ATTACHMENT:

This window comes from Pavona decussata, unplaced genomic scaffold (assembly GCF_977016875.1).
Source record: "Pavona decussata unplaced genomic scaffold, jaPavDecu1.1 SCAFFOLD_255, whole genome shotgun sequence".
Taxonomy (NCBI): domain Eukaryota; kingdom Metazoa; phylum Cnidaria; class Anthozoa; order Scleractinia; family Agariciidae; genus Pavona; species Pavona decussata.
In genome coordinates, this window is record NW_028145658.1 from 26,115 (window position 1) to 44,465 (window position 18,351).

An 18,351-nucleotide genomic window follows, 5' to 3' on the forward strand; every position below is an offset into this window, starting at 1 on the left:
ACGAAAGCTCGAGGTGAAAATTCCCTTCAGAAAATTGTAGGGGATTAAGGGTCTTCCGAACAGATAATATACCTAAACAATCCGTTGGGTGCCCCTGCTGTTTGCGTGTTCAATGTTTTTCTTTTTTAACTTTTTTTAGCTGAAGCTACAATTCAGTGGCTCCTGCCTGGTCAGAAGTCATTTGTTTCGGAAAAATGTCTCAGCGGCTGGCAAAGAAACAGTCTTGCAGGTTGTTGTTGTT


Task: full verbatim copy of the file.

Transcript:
This window comes from Pavona decussata, unplaced genomic scaffold (assembly GCF_977016875.1).
Source record: "Pavona decussata unplaced genomic scaffold, jaPavDecu1.1 SCAFFOLD_255, whole genome shotgun sequence".
Taxonomy (NCBI): domain Eukaryota; kingdom Metazoa; phylum Cnidaria; class Anthozoa; order Scleractinia; family Agariciidae; genus Pavona; species Pavona decussata.
In genome coordinates, this window is record NW_028145658.1 from 26,115 (window position 1) to 44,465 (window position 18,351).

An 18,351-nucleotide genomic window follows, 5' to 3' on the forward strand; every position below is an offset into this window, starting at 1 on the left:
ACGAAAGCTCGAGGTGAAAATTCCCTTCAGAAAATTGTAGGGGATTAAGGGTCTTCCGAACAGATAATATACCTAAACAATCCGTTGGGTGCCCCTGCTGTTTGCGTGTTCAATGTTTTTCTTTTTTAACTTTTTTTAGCTGAAGCTACAATTCAGTGGCTCCTGCCTGGTCAGAAGTCATTTGTTTCGGAAAAATGTCTCAGCGGCTGGCAAAGAAACAGTCTTGCAGGTTGTTGTTGTT